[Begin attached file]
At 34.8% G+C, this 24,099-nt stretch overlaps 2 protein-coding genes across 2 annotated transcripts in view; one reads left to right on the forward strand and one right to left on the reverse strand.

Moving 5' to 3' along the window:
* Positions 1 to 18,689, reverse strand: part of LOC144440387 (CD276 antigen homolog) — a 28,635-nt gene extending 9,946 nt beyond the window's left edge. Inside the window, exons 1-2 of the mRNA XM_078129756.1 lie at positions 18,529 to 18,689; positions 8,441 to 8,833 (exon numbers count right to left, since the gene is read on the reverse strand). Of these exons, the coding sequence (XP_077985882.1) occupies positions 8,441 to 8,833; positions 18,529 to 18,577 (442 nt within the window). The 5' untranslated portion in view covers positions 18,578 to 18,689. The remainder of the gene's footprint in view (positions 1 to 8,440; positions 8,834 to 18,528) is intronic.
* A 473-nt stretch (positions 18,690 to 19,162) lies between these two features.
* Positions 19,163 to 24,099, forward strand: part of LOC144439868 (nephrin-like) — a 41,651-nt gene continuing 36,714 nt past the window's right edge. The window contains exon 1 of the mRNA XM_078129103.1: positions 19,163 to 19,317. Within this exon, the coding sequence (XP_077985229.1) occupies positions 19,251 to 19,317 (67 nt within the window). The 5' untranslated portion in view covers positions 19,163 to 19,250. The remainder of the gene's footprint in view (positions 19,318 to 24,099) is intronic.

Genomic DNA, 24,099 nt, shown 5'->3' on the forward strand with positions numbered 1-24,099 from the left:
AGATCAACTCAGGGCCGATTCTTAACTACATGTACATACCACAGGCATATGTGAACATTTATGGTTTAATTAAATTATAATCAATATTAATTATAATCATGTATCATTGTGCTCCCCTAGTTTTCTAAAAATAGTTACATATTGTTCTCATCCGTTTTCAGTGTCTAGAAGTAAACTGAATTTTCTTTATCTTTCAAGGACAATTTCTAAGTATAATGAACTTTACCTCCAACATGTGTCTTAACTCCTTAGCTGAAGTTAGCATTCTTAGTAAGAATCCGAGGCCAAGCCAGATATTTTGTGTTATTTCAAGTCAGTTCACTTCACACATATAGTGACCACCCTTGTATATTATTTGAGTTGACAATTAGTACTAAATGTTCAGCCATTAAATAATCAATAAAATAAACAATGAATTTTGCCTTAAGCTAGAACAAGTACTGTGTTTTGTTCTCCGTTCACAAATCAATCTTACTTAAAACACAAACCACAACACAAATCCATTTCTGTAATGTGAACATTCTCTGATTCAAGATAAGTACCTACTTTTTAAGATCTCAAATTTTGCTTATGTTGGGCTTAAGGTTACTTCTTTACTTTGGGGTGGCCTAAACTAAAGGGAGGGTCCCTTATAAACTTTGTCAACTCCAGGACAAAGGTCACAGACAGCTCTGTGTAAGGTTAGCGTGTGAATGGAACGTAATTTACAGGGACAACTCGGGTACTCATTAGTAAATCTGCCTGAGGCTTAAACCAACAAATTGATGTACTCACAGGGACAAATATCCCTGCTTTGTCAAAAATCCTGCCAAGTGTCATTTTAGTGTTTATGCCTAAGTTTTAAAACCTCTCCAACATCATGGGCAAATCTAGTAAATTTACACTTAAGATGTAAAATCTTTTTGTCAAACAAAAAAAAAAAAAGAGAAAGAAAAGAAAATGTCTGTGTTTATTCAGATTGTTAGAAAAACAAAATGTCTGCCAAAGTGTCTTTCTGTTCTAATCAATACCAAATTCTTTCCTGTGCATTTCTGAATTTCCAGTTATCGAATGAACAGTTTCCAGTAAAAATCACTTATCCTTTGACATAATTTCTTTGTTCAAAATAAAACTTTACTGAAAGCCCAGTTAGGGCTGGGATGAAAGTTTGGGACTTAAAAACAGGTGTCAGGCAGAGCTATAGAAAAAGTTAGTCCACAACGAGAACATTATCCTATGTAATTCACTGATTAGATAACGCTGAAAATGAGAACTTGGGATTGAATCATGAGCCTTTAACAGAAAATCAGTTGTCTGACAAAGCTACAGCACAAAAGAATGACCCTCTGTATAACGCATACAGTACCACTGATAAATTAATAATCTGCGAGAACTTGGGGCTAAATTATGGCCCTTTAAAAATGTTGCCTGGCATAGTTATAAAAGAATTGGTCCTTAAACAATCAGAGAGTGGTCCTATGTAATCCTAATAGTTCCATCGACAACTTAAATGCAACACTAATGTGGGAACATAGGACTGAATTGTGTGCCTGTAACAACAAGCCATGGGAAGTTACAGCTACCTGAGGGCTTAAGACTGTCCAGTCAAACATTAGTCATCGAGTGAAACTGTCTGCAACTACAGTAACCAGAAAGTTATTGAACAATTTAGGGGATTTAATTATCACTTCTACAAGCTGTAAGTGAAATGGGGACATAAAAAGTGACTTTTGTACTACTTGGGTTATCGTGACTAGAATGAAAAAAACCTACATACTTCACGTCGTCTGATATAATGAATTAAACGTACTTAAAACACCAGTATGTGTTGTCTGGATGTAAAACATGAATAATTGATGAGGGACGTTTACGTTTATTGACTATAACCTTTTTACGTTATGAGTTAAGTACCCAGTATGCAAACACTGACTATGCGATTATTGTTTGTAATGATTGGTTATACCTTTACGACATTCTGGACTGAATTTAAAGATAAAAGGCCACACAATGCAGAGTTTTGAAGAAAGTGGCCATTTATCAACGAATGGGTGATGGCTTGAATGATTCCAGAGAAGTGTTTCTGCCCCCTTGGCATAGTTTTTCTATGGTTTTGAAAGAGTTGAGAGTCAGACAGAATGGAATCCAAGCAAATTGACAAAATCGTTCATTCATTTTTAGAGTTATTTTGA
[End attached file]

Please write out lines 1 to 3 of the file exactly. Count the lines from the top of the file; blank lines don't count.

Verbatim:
At 34.8% G+C, this 24,099-nt stretch overlaps 2 protein-coding genes across 2 annotated transcripts in view; one reads left to right on the forward strand and one right to left on the reverse strand.

Moving 5' to 3' along the window:
* Positions 1 to 18,689, reverse strand: part of LOC144440387 (CD276 antigen homolog) — a 28,635-nt gene extending 9,946 nt beyond the window's left edge. Inside the window, exons 1-2 of the mRNA XM_078129756.1 lie at positions 18,529 to 18,689; positions 8,441 to 8,833 (exon numbers count right to left, since the gene is read on the reverse strand). Of these exons, the coding sequence (XP_077985882.1) occupies positions 8,441 to 8,833; positions 18,529 to 18,577 (442 nt within the window). The 5' untranslated portion in view covers positions 18,578 to 18,689. The remainder of the gene's footprint in view (positions 1 to 8,440; positions 8,834 to 18,528) is intronic.